The portable fluid pump disclosed herein is of the type disclosed in my prior U.S. Pat No. 3,629,674 (December, 1971) and by H. P. Wertheimer et al. in U.S. Pat. No. 3,381,616 (May, 1968) which contains an improved, more reliable blocking oscillator and includes a cable, having an electrical connector receivable in a convenient electrical DC outlet of a vehicle.

SUMMARY OF THE INVENTION

The invention is a small portable fluid transfer pump adapted for use in remote locations utilizing the electrical power supply of an available vehicle. The portable transfer pump comprises a small electromagnetic pump having a reciprocating piston member actuated by a solenoid coil. The pump further includes a detection coil, magnetically linked to the solenoid coil which generates a signal in response to a change in the magnetic field generated by the solenoid coil. A blocking oscillator embodying a silicon Darlington amplifier cyclically controls the current flow through the solenoid coil activating a reciprocating piston member. Electrical power is supplied to the pump and blocking oscillator via a power cord which embodies a connector adapted to be received in an electrical power outlet of a vehicle or other convenient source of DC power. The silicon Darlington amplifier used in the blocking oscillator is less costly and more compact than equivalent germanium type solid state switching devices. The Darlington configuration provides high gain and permits the use of a higher base resistance which gives the blocking oscillator an operating temperature range from -55 C to +90 C without temperature compensation. The silicon Darlington amplifier also can endure higher temperatures and, therefore, minimizes the heat sink requirements permitting an even more compact pump assembly.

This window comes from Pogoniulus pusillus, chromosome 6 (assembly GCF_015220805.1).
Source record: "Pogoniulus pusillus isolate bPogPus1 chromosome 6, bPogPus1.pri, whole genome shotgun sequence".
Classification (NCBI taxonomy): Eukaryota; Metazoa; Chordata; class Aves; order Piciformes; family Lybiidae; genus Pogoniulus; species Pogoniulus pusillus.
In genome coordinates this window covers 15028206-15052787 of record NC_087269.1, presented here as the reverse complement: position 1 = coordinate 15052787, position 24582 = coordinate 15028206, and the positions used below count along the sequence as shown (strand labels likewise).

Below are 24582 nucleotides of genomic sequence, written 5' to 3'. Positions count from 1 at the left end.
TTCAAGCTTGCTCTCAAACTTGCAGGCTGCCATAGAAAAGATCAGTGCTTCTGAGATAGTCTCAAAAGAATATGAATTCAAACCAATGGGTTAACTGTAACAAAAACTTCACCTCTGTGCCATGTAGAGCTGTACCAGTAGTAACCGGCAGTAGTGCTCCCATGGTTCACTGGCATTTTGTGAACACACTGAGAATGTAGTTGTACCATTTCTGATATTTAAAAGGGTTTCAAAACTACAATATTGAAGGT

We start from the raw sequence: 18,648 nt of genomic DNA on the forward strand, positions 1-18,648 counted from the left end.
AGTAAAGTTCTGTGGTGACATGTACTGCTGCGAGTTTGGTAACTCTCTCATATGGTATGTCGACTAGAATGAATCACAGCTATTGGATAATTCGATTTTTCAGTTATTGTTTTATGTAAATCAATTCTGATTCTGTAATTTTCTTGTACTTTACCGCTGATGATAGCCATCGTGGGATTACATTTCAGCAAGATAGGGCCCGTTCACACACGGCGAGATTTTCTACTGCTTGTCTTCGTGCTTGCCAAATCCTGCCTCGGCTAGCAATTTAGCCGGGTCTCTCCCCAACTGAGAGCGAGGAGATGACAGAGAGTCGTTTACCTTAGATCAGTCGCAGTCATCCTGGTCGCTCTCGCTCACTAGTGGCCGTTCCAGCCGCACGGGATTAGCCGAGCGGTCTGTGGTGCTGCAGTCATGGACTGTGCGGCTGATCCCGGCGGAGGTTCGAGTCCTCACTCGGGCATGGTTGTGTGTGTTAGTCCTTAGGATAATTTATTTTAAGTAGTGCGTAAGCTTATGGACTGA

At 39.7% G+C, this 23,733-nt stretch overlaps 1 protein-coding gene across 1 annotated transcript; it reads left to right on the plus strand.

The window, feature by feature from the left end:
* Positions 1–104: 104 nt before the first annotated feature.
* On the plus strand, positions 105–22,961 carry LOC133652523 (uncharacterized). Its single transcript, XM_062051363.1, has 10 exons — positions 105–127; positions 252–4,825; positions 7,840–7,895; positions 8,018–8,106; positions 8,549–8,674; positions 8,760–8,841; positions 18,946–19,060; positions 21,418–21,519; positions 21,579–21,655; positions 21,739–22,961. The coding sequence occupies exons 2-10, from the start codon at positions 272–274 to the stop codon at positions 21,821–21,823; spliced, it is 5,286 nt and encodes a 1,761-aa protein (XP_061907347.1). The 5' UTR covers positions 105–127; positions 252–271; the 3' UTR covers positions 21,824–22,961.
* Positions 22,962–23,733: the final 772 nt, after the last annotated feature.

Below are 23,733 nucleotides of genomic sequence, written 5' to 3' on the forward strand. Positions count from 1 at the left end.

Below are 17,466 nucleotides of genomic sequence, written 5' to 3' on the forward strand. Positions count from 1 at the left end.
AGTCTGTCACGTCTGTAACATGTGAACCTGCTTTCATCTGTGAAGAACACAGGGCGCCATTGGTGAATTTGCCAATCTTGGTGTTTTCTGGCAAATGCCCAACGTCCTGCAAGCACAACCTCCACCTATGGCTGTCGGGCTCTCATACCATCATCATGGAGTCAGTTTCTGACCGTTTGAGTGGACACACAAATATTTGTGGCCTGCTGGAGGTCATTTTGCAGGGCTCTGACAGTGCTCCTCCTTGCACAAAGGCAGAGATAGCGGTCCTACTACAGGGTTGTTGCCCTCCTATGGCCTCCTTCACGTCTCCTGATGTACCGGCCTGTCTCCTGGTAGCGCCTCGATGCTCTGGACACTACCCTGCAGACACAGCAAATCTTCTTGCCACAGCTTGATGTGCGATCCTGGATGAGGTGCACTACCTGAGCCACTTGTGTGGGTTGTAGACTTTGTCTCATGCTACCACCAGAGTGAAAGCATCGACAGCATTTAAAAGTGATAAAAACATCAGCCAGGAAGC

BRIEF DESCRIPTION OF THE DRAWINGS

FIG. 1 is an illustration of a preferred embodiment of the portable fluid transfer pump system.

FIG. 2 is a cross sectional view of the electromagnetic fluid pump.

FIG. 3 is a circuit diagram of the blocking oscillator.

DETAILED DESCRIPTION OF THE PREFERRED EMBODIMENT

The preferred embodiment of the portable fluid transfer pump as illustrated in FIG. 1 comprises an electromagnetic pump 10 including an electronic blocking oscillator, an electrical cord 12 connected at one end to the electrical input of the electromagnetic pump, and at the other end to an electrical connector 14 adapted to be received into the cigarette lighter of a motor vehicle. An electrical switch 16 controlling the application of electrical power to the pump may be disposed along the cord 12 intermediate the electromagnetic pump 10 and the connector 14 or may be mounted on the body of the pump 10 as illustrated in FIG. 2. The pump 10 has an inlet 18 to which is connected a fluid conduit such as a rubber hose 20 which connects the pump with a source of fluid (not shown). The pump also has an outlet 22 to which is connected a second fluid conduit, such as a rubber hose 24, which transfers the pumped fluid to a desired repository (not shown). For example, the fluid transfer pump may transfer gasoline from a storage vessel or even the gasoline tank of a vehicle to the gasoline tank of an internal combustion engine powering a chain saw or vice versa. The pump also includes a hanger 26 which permits the pump to be suspended from any convenient support while in operation, and may also be used for storage.